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Subscribers Don’t Just Give Up Something They Like – Preventable Failed Payments Make Them Do It

Failed payments account for almost half of the churn – or account cancellations – in subscription businesses, yet they still don’t get the attention they deserve.

Darryl Hicks, founder and CEO of credit card recovery solution provider FlexPay, told PYMNTS that when he asks the leadership of large companies what they’re doing to fix their churn problem, he usually hears the wrong answer.

“It’s so often about down-sells, up-sells, cross-sells, emails, promotions — and we just don’t hear as much as we should about what they’re doing around payment authorization management,” he said.

While awareness of the importance of payment authorization management, or PAM, exists among the top decile of performers — the companies with the highest lifetime value and lowest churn ratios — within the remaining 90% of businesses, it’s just not being handled the way it should. Considering that 48% of churn in subscription businesses comes from failed payments, you’d think it would be a top-of-mind priority, but it isn’t.

Losing a Customer

A failed payment has an impact beyond losing that one subscription. “You’re losing this customer potentially for life,” Hicks said.

It also affects acquisition costs. If a company’s PAM is on point and its lifetime values are higher, it can afford to pay more in acquisition costs. In today’s highly competitive market for reaching customers through digital means, the business is more likely to be able to outbid its competitors.

Customer satisfaction, too, is affected by PAM. A merchant with a solid PAM strategy will earn higher customer satisfaction because it is not needlessly annoying customers with failed payments. “It seems intuitive when you hear it, but unfortunately not enough merchants really think about it in advance,” Hicks said.

Picking Low-Hanging Fruit

When merchants are looking to optimize payment recovery, they can start with a lot of low-hanging fruit. One easy fix is the timing of the transaction; processing subscription payments during business hours in the early afternoon on the East Coast tends to be a good strategy for slightly higher approval ratios.

Other strategies of top performers include optimizing the merchant category code and making sure all data fields and gateway flags are configured just right. “Beyond that, there’s a lot of technology, expertise, data and processes that can help take it even further,” Hicks noted.

Leveraging a Specialist

While firms with smaller-scale challenges can focus only on those easy fixes and get results that are “good enough,” larger firms with millions of dollars in failed payments will need to go deeper into the problem and leverage a third party that specializes in PAM.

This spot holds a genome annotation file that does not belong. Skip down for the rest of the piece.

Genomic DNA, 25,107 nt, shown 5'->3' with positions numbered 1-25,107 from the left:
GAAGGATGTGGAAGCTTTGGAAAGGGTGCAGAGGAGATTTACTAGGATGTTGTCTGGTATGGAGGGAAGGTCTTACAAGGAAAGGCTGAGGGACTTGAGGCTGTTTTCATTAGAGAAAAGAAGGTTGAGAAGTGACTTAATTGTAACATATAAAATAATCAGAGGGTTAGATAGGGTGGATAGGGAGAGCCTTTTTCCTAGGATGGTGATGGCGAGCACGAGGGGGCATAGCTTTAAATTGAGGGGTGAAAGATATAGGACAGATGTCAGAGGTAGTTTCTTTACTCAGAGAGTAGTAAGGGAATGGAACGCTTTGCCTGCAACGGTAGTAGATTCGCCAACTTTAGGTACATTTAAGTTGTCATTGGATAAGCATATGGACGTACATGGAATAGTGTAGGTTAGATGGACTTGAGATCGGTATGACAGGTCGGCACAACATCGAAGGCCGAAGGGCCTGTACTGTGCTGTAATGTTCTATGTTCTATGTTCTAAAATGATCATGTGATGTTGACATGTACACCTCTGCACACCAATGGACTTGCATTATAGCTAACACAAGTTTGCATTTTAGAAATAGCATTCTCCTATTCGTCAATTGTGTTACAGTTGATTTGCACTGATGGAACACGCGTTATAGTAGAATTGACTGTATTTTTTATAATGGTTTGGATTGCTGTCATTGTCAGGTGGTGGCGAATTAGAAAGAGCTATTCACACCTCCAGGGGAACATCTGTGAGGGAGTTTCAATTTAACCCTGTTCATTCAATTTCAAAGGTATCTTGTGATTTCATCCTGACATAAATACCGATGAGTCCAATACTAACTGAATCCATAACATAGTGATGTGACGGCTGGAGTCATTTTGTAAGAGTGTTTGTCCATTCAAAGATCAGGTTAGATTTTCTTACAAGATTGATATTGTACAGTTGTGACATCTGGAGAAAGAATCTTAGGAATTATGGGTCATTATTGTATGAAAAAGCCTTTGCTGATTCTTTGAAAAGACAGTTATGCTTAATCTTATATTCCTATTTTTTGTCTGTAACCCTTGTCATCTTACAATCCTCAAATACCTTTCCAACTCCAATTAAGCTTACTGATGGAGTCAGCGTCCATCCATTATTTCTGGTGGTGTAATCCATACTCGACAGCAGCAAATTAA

Things are changing now, with first-time subscribers accounting for a smaller share of the market and adults who have at least one subscription continuing to add more.

“This is telling us that the growth in the overall pool of consumers for subscriptions is slowing, which means retention is more critical in order to protect your margin as a subscription merchant,” Hicks explained.

Failed payments not only cause churn, but also create a negative experience for the customer, which means they are damaging to the brand. Any email, text, call or direct mail is then likely to be seen as an irritant to the customer.

The Importance of Invisible Recovery

The merchant, then, must focus on avoiding initial payment declines. However, when declines do occur, preventing visibility to the customer and optimizing recovery rates are both critical.

“This is why payment authorization management is so important – because it ends up being invisible recovery,” Hicks said. “No interaction with the customer is required, and quick recovery means service suspension can be avoided. It’s so much more seamless.”

Each failed payment carries the risk of churn. For example, if a customer has stopped using the service but hasn’t stopped their credit card from billing it, a failed payment may spur them to end the subscription. And even if a customer is satisfied with the service, a failed payment will embarrass and irritate them.

“This is why we like to focus on invisible recovery, and get into the payment rails without having to engage the customer at all,” Hicks said. “You’re never going to be able to solve 100% of the failed payment problem, but you can solve a really significant chunk of it.”

Preventing Problems in the First Place

Making a 1% or 2% improvement in some key metrics on retention turns into an exponentially greater number over time. Businesses that invest in a proper PAM solution, use invisible recovery and follow other best practices are able to boost their margins by optimizing their churn.

“You have these two buckets: the voluntary and the involuntary churn,” Hicks concluded. “The [businesses] that are really focused on the involuntary churn and using best practices on that component tend to get outsized rewards downstream, resulting in a much more efficient and well-run business where they don’t have hese problems in the first place.”

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